The hero and heroine fight inner battles, murder charges, and their own love in this
slow-to-start but quick-to-pick-up-the-pace Regency by Neville. There's a wonderful
insight into the aristocracy of England, while the little recipes included at chapter
headings will make a reader want to whip up a batch of pastries.
Jacobin, former French Lady, now a cook in disguise is wanted for murder. The one she
blames most for her situation is the handsome and sensual Lord Anthony Storrington—but
her uncle also carries a good deal of the blame. If he had not wagered her services in a
card game, Anthony would not have won her and she would not have had to run off with Jean Luc.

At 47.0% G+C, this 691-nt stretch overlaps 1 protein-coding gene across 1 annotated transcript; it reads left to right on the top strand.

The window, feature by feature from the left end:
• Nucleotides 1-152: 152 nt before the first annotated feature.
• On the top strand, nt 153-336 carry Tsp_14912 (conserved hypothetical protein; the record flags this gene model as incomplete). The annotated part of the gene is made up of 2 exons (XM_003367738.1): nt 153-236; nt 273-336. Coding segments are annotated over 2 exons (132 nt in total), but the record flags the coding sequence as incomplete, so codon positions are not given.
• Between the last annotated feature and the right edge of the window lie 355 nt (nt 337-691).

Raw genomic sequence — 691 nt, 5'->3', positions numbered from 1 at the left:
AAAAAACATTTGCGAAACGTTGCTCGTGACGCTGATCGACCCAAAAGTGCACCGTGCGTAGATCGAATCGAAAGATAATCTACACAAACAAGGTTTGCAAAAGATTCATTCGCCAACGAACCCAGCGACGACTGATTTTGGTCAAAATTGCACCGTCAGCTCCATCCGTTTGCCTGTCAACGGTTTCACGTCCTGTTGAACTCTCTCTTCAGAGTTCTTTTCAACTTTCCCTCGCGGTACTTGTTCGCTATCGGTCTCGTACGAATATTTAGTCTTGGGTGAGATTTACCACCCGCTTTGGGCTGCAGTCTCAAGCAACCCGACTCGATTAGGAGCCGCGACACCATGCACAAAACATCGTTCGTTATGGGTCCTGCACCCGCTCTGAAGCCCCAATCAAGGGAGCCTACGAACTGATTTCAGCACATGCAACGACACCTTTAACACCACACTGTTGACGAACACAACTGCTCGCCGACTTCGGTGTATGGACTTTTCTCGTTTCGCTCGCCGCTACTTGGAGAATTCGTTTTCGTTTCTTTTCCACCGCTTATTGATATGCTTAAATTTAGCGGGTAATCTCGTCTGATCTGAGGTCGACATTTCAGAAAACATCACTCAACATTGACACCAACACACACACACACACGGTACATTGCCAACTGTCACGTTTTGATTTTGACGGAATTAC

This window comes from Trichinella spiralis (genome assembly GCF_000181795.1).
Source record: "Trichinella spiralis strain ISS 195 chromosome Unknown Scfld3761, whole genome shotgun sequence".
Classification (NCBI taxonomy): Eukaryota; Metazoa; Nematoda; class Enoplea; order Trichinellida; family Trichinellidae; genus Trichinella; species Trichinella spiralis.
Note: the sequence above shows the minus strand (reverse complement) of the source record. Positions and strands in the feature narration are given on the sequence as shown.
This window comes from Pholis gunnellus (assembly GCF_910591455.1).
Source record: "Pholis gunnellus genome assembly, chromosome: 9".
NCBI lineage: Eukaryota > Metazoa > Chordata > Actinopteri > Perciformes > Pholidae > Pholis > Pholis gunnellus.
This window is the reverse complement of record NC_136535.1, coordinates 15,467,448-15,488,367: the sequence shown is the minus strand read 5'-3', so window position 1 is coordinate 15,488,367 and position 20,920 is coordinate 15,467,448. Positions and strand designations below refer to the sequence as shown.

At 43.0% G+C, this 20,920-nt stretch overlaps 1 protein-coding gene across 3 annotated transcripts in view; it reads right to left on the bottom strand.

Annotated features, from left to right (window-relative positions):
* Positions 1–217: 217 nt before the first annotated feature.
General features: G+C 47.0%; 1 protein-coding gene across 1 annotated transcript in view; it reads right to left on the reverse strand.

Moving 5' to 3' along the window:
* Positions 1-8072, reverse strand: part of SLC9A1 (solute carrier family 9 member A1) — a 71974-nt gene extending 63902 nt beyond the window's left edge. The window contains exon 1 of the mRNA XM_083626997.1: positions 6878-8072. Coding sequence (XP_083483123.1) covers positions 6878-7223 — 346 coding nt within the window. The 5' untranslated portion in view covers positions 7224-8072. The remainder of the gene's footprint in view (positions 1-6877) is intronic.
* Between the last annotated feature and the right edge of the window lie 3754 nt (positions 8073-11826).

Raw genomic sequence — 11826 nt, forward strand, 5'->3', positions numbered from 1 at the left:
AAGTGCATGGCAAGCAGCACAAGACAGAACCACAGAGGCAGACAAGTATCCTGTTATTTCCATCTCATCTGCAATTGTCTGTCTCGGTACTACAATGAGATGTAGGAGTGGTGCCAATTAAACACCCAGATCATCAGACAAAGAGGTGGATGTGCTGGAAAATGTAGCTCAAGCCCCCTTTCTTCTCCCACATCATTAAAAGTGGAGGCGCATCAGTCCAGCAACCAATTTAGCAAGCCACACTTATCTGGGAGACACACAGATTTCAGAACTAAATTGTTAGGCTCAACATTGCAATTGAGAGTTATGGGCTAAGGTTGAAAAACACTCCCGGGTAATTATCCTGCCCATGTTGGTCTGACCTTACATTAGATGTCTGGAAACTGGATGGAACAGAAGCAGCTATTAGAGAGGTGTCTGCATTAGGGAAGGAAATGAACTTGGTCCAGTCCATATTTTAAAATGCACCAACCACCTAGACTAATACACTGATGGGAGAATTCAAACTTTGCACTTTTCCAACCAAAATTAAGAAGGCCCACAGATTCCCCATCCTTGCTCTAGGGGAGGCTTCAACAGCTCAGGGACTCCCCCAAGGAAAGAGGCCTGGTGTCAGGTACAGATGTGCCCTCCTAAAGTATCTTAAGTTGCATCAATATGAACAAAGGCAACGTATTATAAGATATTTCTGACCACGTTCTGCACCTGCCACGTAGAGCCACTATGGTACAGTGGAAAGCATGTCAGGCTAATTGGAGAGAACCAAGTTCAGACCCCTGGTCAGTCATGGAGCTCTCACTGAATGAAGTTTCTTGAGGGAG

Confusing to say the least but once Lord Storrington approaches her to be his pastry chef,
she realizes he is not the monster she previously perceived.
Anthony's revenge against Lord Candover's previous crimes, which he believes resulted
in his mother's death, comes to fruition when he wins at Piquet and the prize is Candover's
niece. Not being a bad sort, he decides he will not use her for bed-sport but just parade
her around to insult Candover. When Jacobin runs off, he shrugs it off. However, when he
rescues what he thinks is a young boy from the scourge of the streets, he finds something
effeminate and seductive about the young man. When he discovers Jacob Leon is actually a
woman, he plans to do all he can to get her into bed.